# number of prime ideals in a number field

Theorem. The ring of integers^{} of an algebraic number field^{} contains infinitely many prime ideals^{}.

*Proof.* Let $\mathcal{O}$ be the ring of integers of a number field. If $p$ is a rational prime number, then the principal ideal^{} $(p)$ of $\mathcal{O}$ does not coincide with $(1)=\mathcal{O}$ and thus $(p)$ has a set of prime ideals of $\mathcal{O}$ as factors. Two different (positive) rational primes $p$ and $q$ satisfy

$$\mathrm{gcd}((p),(q))=(p,q)=(1),$$ |

since there exist integers $x$ and $y$ such that $xp+yq=1$ and consequently $1\in (p,q)$. Therefore, the principal ideals $(p)$ and $(q)$ of $\mathcal{O}$ have no common prime ideal factors. Because there are http://planetmath.org/node/3036infinitely many rational prime numbers, also the corresponding principal ideals have infinitely many different prime ideal factors.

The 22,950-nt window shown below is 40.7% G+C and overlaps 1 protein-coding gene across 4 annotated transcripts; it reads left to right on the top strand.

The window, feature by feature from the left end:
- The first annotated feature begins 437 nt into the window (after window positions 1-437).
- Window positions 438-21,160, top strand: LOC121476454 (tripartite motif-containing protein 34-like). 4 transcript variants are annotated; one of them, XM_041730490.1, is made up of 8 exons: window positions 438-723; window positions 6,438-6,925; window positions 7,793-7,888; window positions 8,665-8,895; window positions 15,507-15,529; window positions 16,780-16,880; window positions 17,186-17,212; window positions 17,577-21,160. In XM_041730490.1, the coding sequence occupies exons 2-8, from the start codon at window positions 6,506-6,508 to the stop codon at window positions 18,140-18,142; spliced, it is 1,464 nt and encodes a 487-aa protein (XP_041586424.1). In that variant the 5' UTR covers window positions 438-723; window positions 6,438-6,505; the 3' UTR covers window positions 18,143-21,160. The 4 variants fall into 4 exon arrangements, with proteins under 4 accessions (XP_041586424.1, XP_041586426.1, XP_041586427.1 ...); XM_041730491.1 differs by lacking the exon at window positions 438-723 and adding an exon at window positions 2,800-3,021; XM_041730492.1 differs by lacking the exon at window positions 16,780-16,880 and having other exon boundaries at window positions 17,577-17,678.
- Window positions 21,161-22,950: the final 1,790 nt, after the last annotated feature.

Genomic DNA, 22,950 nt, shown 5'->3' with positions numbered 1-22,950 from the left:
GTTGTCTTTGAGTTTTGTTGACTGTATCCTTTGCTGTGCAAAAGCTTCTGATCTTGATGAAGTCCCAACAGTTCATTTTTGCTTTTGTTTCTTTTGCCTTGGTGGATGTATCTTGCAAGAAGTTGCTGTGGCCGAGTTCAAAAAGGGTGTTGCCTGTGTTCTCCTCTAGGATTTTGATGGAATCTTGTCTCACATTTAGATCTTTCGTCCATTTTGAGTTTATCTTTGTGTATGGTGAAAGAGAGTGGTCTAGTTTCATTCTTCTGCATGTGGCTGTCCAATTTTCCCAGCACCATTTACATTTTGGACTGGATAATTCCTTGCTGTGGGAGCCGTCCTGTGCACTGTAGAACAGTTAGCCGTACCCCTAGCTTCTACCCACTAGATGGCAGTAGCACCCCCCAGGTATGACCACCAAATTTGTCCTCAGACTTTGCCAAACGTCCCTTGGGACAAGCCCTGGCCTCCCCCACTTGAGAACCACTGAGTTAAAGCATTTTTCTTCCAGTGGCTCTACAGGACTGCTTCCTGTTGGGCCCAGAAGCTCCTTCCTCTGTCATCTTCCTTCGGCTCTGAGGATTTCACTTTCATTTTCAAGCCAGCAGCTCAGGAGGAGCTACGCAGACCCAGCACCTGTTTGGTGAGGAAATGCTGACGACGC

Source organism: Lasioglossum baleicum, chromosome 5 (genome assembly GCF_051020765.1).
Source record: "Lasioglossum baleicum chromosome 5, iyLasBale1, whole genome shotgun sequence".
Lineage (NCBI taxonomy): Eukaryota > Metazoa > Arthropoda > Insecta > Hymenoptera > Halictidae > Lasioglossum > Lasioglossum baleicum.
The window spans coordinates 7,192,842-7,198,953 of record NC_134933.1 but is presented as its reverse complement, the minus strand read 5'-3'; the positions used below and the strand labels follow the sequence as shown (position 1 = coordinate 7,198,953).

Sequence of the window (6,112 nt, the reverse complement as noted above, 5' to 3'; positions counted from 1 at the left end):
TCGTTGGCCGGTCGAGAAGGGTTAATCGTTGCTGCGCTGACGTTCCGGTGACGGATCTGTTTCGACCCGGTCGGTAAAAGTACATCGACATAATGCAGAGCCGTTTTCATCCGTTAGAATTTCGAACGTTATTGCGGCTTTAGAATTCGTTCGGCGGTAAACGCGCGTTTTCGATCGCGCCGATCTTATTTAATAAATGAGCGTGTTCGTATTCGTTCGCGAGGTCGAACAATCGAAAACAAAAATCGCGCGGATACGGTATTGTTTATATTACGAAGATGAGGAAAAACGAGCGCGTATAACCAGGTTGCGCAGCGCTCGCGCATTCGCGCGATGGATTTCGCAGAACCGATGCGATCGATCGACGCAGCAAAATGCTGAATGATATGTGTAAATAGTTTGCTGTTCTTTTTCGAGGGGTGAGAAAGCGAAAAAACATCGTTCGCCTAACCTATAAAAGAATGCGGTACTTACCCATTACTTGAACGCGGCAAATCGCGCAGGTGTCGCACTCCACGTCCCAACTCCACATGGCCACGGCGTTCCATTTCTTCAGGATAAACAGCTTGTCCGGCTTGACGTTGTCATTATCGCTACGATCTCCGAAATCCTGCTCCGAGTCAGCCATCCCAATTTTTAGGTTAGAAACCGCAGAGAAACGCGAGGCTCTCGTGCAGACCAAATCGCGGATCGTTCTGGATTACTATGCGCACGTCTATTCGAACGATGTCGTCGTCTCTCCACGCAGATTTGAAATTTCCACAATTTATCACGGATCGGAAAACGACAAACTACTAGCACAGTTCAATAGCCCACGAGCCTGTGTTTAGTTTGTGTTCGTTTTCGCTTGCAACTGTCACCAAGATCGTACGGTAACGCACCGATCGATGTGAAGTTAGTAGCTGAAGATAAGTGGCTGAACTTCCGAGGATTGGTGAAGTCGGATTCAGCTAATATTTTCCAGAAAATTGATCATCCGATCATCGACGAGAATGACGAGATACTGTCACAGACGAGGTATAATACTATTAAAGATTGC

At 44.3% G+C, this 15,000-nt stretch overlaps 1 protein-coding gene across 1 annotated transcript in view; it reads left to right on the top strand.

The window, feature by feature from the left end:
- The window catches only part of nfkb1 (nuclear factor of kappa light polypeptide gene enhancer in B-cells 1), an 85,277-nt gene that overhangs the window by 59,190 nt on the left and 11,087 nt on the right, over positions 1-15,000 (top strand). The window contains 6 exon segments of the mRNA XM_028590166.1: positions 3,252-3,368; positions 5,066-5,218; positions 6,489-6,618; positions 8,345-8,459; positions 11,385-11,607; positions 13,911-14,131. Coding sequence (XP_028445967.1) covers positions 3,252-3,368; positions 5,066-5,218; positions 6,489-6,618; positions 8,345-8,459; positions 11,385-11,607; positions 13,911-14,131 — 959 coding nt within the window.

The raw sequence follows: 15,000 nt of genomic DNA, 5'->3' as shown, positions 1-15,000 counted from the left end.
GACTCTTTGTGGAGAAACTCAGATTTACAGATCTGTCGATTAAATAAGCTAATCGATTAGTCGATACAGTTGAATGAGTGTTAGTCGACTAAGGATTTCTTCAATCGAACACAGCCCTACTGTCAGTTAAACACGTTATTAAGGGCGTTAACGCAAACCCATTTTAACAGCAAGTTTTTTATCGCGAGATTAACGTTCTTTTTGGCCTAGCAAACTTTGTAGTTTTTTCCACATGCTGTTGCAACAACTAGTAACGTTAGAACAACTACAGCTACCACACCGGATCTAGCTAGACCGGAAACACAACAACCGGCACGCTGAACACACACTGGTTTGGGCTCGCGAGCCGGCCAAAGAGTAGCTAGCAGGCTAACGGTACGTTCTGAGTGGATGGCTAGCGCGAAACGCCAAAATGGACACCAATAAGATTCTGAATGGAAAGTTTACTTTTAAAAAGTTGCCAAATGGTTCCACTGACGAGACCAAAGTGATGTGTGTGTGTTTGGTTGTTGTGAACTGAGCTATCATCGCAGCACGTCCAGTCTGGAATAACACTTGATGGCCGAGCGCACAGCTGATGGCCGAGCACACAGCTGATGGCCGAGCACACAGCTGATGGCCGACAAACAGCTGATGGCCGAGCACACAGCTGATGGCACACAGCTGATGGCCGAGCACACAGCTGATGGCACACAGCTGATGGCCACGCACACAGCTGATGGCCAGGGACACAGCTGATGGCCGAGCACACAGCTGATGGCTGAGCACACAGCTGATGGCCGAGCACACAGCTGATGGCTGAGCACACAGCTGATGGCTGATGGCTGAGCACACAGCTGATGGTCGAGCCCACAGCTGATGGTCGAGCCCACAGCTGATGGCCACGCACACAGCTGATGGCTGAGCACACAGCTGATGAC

Title | number of prime ideals in a number field |
---|---|

Canonical name | NumberOfPrimeIdealsInANumberField |

Date of creation | 2013-03-22 19:12:51 |

Last modified on | 2013-03-22 19:12:51 |

Owner | pahio (2872) |

Last modified by | pahio (2872) |

Numerical id | 4 |

Author | pahio (2872) |

Entry type | Theorem |

Classification | msc 11R04 |